I get this question all the time and when working with clients, they plead, ' Please don't take away my coffee!' First, I ask these questions - Do you physically need the coffee? Do you feel tired and sluggish until you have a cup of Joe or soda? If the answer is yes, I recommend more sleep not more coffee. But if the answer is no, I don't need it but I like it. Than I give the thumbs up.
Here is the deal, if you love the ritual of your morning coffee like I do, BUT do not actually, physically need it to wake up. Enjoy!
Additionally, if you need coffee through out your day just to be able to focus and get things done. I would recommend you taper off the coffee to one cup day AND work on getting more high quality sleep.
Eat, sleep, move and repeat. These three are often considered the trifecta of optimal health. And you may be like, doh..I knew that. However, the more interesting point here is that you have to do all three and do them a lot. Often I have clients, and I have been guilty of this myself, think I can exercise away the night of burgers and beer. I don't need sleep, that is for lazy people. Uh no, It just doesn't work that way.
Frequently, people will focus on one of the three areas. This may be harder to do as there is a strong dependency between eat, sleeping and moving. If you get a good nights sleep, you're more likely to do a workout. If you eat nutritious food and move it will greatly enhance your sleep quality. Now, get eating, moving and sleeping.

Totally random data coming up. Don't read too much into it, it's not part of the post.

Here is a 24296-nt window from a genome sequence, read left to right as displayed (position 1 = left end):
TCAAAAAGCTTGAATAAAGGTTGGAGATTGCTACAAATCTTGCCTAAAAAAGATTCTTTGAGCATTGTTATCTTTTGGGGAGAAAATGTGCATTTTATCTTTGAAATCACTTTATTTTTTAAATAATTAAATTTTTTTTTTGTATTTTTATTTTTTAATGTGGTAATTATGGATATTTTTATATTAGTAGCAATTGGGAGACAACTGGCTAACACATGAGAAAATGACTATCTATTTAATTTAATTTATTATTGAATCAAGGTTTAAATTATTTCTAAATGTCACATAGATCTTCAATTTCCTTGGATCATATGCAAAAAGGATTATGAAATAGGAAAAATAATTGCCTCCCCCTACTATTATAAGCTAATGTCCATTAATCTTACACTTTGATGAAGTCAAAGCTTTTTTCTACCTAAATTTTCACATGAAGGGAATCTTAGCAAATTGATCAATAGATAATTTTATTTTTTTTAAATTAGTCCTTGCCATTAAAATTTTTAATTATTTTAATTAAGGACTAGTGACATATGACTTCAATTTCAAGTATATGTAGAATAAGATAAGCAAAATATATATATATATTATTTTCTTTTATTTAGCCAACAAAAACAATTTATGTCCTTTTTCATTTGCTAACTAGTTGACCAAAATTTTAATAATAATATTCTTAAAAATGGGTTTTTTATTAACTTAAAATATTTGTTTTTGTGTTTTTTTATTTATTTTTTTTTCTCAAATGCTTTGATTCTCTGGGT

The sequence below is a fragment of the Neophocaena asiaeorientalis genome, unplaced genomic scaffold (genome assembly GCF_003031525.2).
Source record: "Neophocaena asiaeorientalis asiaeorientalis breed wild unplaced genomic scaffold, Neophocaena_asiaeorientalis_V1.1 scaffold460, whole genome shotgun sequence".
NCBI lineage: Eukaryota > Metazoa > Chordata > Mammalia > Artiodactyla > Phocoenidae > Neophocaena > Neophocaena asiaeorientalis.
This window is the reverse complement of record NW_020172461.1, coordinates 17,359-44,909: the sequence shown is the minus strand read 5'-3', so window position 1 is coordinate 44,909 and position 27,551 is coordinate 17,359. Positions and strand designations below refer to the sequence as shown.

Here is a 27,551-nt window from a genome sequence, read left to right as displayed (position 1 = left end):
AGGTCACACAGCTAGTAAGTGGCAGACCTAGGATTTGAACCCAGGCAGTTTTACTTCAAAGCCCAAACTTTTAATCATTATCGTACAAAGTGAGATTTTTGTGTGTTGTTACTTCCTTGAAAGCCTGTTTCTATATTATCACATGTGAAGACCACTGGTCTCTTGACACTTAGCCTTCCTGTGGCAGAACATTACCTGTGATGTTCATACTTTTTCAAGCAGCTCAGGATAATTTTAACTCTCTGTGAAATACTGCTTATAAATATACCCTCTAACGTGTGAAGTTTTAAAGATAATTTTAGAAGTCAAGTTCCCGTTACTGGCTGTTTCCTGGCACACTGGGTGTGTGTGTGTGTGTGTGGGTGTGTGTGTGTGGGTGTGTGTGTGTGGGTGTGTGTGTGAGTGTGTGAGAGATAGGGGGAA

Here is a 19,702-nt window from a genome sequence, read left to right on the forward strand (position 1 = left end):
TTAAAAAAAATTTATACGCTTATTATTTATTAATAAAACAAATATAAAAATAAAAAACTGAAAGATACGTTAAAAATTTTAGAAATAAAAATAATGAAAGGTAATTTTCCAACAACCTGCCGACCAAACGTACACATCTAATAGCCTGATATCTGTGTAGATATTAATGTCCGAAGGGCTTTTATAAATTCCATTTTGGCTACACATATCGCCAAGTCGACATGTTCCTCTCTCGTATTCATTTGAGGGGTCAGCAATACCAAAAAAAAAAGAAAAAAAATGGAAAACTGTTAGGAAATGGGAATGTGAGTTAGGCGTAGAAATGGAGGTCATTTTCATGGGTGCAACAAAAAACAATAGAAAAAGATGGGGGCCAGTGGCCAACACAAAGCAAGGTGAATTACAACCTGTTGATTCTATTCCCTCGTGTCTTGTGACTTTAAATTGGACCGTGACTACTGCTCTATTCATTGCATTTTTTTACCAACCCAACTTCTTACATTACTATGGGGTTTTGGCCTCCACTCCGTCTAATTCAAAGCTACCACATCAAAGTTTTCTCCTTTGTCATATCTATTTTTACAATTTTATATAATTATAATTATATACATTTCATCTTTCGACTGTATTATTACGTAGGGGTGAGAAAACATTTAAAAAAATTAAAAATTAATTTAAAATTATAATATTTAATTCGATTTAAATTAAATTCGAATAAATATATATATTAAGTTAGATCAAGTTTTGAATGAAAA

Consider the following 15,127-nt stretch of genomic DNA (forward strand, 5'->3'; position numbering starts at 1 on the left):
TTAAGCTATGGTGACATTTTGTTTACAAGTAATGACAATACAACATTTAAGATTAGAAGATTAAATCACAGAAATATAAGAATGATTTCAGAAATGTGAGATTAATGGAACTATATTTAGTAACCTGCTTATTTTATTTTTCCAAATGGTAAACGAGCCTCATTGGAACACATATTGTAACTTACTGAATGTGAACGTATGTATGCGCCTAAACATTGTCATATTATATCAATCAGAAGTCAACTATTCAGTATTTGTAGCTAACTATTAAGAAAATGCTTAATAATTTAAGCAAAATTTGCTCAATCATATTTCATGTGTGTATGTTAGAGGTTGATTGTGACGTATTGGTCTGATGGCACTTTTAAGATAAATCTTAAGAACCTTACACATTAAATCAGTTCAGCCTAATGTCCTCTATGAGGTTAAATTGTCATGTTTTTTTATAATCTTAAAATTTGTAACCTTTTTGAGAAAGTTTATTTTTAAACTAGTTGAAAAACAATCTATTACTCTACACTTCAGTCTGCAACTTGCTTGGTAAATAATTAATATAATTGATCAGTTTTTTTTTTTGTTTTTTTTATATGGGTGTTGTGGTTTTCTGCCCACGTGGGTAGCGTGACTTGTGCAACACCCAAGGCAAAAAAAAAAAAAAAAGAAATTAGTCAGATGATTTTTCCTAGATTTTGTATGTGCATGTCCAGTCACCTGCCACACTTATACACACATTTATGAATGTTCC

The best veggies to eat are a wide variety of them. All vegetables, specifically organic are the powerhouses of nutrition. However, they all have a different, unique offering in terms of nutrients and vitamins. Let's talk, micronutrients. These are the essential compounds our bodies need to do a optimal job. They differ from our primary energy source or macronutrients (protein, fat and carbs) as their function is to help our biological functions. Fruits and vegetables have a massive amount of micronutrients to offer.
There are hundreds of difference essential micronutrient so we need to diversify what we eat for optimal health ad nutrition. We all know we need 3-5 servings of veggies a day, add to that 3-5 different kinds. If that is too hard, shoot for 5-7 different types of veggies over a week.
Every nutrition snippet you see recently has some thing in it about Omega-3 or Fish Oil. I was recently, asked by my doctor why I did NOT take a Fish Oil supplement...he actually said, 'Wow, you must be the only person in SoCal that doesn't'.
My reasoning is I get what Fish Oil supplies, Omega-3 fatty oil from my food.
Let me explain. Omega-3 and Omega-6 oils are essential fats. That means they're required for normal body functions but your body can't make them. So you must get them from food.
But the piece of the puzzle missing from all the news, is that we need a balance of Omega-6 and Omega-3 oils.
What they are not saying when they tell you to buy Fish Oil(Omega-3), is that we get a ton of Omega-6, something like 10 times more than we need, that is why we 'need' to swallow fish oil to balance that out.
Or do we?
What I recommend is first, cut back on Omega-6 oils, found in veggie oils used in fried and processed foods. So limit those. Like added sugars, you will get enough from foods that sneak the oils in so really don't worry.